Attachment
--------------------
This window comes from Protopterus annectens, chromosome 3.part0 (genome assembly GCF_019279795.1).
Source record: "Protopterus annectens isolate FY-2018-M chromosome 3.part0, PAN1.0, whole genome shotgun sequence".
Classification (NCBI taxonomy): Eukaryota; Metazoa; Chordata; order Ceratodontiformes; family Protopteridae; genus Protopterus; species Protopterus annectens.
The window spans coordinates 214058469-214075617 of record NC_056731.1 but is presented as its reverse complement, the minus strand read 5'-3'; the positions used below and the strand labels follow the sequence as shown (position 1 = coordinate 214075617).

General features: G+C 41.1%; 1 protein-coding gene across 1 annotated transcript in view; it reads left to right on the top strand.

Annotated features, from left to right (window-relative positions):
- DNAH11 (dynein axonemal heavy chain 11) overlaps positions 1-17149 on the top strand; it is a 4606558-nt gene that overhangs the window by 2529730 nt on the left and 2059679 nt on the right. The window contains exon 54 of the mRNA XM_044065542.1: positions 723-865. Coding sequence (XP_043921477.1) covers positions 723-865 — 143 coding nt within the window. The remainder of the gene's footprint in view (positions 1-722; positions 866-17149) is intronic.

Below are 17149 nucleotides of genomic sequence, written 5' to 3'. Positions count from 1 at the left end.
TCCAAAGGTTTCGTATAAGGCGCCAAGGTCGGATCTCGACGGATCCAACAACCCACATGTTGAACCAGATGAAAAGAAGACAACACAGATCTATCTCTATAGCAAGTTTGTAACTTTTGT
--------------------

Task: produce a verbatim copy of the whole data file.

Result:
This window comes from Protopterus annectens, chromosome 3.part0 (genome assembly GCF_019279795.1).
Source record: "Protopterus annectens isolate FY-2018-M chromosome 3.part0, PAN1.0, whole genome shotgun sequence".
Classification (NCBI taxonomy): Eukaryota; Metazoa; Chordata; order Ceratodontiformes; family Protopteridae; genus Protopterus; species Protopterus annectens.
The window spans coordinates 214058469-214075617 of record NC_056731.1 but is presented as its reverse complement, the minus strand read 5'-3'; the positions used below and the strand labels follow the sequence as shown (position 1 = coordinate 214075617).

General features: G+C 41.1%; 1 protein-coding gene across 1 annotated transcript in view; it reads left to right on the top strand.

Annotated features, from left to right (window-relative positions):
- DNAH11 (dynein axonemal heavy chain 11) overlaps positions 1-17149 on the top strand; it is a 4606558-nt gene that overhangs the window by 2529730 nt on the left and 2059679 nt on the right. The window contains exon 54 of the mRNA XM_044065542.1: positions 723-865. Coding sequence (XP_043921477.1) covers positions 723-865 — 143 coding nt within the window. The remainder of the gene's footprint in view (positions 1-722; positions 866-17149) is intronic.

Below are 17149 nucleotides of genomic sequence, written 5' to 3'. Positions count from 1 at the left end.
TCCAAAGGTTTCGTATAAGGCGCCAAGGTCGGATCTCGACGGATCCAACAACCCACATGTTGAACCAGATGAAAAGAAGACAACACAGATCTATCTCTATAGCAAGTTTGTAACTTTTGT